The United States won’t halt its military campaign in Afghanistan during the Muslim holy month of Ramadan, but Colin Powell says war planners will be “sensitive to the fact that this is an important religious period,” the Wall Street Journal reports. When will this new sensitivity begin? Slate says Ramadan starts “around Nov. 17.” Other publications say it begins “in mid-November” or that it is “expected to begin Nov. 17.” Why the uncertainty? How will we know when it’s Ramadan?
Ramadan follows Shaban, the eighth month of the Islamic calendar. Unlike, say, January, Ramadan and Shaban do not have a fixed number of days. Each month can have 29 or 30 days, depending on when the first sliver of the crescent moon is sighted by the naked eye. If, on the 29th day of Shaban, the crescent moon is sighted, Ramadan has begun, and Muslims begin fasting that morning. If the moon isn’t sighted that night, Shaban lasts 30 days, and Ramadan begins the next day (whether the moon has been sighted or not).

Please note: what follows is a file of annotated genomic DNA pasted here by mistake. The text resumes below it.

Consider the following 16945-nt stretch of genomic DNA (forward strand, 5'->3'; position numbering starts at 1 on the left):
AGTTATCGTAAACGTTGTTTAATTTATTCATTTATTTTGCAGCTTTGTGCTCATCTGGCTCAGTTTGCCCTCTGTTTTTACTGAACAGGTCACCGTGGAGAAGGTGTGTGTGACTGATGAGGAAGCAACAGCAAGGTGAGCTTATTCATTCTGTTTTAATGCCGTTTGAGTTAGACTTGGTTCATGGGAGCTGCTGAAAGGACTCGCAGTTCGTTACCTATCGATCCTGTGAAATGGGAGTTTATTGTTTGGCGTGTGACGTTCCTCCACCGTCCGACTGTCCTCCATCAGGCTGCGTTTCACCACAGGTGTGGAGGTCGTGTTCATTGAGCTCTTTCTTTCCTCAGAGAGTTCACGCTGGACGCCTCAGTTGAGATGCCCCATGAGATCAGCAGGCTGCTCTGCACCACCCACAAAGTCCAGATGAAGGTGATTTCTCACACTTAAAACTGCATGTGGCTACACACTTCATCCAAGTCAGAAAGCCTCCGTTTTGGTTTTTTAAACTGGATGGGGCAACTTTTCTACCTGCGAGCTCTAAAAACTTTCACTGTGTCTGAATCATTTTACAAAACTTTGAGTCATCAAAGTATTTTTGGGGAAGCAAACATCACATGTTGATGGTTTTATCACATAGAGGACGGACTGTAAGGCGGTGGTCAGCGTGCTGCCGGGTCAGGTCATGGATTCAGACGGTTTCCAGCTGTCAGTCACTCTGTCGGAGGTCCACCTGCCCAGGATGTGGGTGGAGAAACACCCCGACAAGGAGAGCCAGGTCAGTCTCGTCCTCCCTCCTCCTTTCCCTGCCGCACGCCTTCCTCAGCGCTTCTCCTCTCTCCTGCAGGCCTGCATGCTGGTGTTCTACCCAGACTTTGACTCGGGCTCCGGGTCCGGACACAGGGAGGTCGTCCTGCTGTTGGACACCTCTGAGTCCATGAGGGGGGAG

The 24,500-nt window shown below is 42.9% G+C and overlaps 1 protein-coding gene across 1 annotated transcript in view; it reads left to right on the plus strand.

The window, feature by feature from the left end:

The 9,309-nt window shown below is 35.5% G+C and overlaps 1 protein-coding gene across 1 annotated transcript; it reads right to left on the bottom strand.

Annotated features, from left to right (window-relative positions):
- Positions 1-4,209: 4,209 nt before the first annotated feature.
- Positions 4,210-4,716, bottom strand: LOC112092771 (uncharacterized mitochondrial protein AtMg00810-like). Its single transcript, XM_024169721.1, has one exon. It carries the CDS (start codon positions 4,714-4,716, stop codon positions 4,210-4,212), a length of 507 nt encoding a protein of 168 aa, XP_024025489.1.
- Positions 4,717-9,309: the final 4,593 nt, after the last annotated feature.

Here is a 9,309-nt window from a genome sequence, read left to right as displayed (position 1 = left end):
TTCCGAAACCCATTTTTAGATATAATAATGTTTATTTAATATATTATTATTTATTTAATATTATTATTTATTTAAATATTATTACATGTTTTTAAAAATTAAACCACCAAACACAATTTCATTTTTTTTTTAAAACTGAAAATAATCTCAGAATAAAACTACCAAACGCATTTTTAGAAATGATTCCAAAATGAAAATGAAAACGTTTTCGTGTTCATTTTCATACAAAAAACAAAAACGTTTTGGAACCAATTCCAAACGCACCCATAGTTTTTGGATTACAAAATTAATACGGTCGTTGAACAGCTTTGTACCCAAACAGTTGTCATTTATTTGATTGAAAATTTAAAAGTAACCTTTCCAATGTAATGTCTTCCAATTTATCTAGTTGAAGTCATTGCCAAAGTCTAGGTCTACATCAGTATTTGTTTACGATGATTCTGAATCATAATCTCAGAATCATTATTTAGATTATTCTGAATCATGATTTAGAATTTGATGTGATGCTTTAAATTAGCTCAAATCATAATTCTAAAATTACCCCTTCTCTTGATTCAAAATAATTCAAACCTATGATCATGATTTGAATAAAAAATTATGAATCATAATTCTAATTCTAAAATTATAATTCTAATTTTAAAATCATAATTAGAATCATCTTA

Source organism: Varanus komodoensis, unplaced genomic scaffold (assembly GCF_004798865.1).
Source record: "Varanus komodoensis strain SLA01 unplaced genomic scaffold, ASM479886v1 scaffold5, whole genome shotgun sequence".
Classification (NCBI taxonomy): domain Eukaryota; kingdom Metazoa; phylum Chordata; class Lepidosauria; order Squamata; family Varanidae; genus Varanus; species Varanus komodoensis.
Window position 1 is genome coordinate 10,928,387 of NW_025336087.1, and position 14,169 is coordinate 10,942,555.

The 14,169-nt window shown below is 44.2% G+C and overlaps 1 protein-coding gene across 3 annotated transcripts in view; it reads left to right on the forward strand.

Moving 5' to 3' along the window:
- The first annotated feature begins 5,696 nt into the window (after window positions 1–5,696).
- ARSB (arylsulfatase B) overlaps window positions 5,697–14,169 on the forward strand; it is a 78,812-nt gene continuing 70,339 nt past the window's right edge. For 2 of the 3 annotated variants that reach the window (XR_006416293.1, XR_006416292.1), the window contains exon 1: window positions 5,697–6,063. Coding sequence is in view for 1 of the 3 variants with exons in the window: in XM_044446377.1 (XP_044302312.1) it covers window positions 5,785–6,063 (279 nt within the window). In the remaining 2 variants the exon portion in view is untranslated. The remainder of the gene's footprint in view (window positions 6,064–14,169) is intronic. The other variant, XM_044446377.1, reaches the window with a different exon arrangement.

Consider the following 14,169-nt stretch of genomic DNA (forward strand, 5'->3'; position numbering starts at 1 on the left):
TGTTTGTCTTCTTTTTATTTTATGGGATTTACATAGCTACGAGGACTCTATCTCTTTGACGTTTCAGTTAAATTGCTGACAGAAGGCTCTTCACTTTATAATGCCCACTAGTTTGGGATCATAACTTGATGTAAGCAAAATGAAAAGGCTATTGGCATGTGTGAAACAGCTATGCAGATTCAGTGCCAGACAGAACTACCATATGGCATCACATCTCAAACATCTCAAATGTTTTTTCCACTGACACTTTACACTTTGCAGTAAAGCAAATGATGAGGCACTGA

This year, Ramadan is expected to begin at sunset Nov. 16, with fasting beginning the morning of Nov. 17. But as this U.S. Naval Observatory site points out, the day isn’t certain. The first crescent moon’s visibility can depend on sky conditions, altitude, the experience of the observer, and the limits of human vision, among other factors.
The start of Ramadan can also vary among Muslim communities. Two mosques next door to each other could follow two different sightings of the crescent moon. More conservative Muslims who incline toward the Wahabbi school will honor the moon’s sighting in Saudi Arabia, while others insist that the moon has to be seen in their own country.
Click here for a glossary of Islam.
Explainer thanks Osman Bakar of Georgetown University’s Center for Muslim-Christian Understanding and Juan Cole, editor of the International Journal of Middle East Studies.